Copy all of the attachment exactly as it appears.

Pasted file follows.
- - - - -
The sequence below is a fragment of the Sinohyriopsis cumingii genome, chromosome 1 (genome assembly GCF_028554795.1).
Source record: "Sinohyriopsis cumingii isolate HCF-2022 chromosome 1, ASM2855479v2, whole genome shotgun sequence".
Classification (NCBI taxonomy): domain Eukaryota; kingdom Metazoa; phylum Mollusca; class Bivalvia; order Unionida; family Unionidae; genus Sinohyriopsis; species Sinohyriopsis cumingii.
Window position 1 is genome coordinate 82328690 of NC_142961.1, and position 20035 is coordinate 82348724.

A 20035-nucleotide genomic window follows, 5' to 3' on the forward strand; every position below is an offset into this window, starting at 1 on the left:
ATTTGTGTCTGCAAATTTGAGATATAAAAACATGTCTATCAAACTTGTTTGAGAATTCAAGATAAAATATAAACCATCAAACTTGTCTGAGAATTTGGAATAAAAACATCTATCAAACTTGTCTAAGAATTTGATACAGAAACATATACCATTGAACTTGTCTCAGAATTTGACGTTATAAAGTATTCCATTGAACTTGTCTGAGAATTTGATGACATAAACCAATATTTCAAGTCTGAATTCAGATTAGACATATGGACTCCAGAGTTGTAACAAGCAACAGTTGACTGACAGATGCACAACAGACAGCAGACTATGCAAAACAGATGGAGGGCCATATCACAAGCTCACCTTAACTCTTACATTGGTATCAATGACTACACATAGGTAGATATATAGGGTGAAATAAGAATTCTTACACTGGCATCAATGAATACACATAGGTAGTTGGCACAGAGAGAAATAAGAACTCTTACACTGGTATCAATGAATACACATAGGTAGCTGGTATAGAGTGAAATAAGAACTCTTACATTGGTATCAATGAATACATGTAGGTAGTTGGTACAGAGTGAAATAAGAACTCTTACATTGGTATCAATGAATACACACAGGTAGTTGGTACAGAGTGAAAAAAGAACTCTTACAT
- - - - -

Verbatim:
The sequence below is a fragment of the Sinohyriopsis cumingii genome, chromosome 1 (genome assembly GCF_028554795.1).
Source record: "Sinohyriopsis cumingii isolate HCF-2022 chromosome 1, ASM2855479v2, whole genome shotgun sequence".
Classification (NCBI taxonomy): domain Eukaryota; kingdom Metazoa; phylum Mollusca; class Bivalvia; order Unionida; family Unionidae; genus Sinohyriopsis; species Sinohyriopsis cumingii.
Window position 1 is genome coordinate 82328690 of NC_142961.1, and position 20035 is coordinate 82348724.

A 20035-nucleotide genomic window follows, 5' to 3' on the forward strand; every position below is an offset into this window, starting at 1 on the left:
ATTTGTGTCTGCAAATTTGAGATATAAAAACATGTCTATCAAACTTGTTTGAGAATTCAAGATAAAATATAAACCATCAAACTTGTCTGAGAATTTGGAATAAAAACATCTATCAAACTTGTCTAAGAATTTGATACAGAAACATATACCATTGAACTTGTCTCAGAATTTGACGTTATAAAGTATTCCATTGAACTTGTCTGAGAATTTGATGACATAAACCAATATTTCAAGTCTGAATTCAGATTAGACATATGGACTCCAGAGTTGTAACAAGCAACAGTTGACTGACAGATGCACAACAGACAGCAGACTATGCAAAACAGATGGAGGGCCATATCACAAGCTCACCTTAACTCTTACATTGGTATCAATGACTACACATAGGTAGATATATAGGGTGAAATAAGAATTCTTACACTGGCATCAATGAATACACATAGGTAGTTGGCACAGAGAGAAATAAGAACTCTTACACTGGTATCAATGAATACACATAGGTAGCTGGTATAGAGTGAAATAAGAACTCTTACATTGGTATCAATGAATACATGTAGGTAGTTGGTACAGAGTGAAATAAGAACTCTTACATTGGTATCAATGAATACACACAGGTAGTTGGTACAGAGTGAAAAAAGAACTCTTACAT